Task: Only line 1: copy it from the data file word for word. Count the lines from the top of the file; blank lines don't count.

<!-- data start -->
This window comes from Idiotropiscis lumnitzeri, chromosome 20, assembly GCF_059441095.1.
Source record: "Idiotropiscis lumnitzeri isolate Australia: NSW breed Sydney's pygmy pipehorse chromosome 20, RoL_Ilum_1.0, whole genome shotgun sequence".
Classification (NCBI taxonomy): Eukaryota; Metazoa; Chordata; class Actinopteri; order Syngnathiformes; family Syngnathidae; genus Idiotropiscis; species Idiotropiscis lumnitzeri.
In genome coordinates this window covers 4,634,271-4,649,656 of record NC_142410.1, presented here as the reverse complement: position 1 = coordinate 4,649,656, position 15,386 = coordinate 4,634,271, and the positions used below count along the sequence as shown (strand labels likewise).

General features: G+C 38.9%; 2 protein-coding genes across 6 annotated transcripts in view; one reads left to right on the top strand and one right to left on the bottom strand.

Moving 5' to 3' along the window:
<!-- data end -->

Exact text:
This window comes from Idiotropiscis lumnitzeri, chromosome 20, assembly GCF_059441095.1.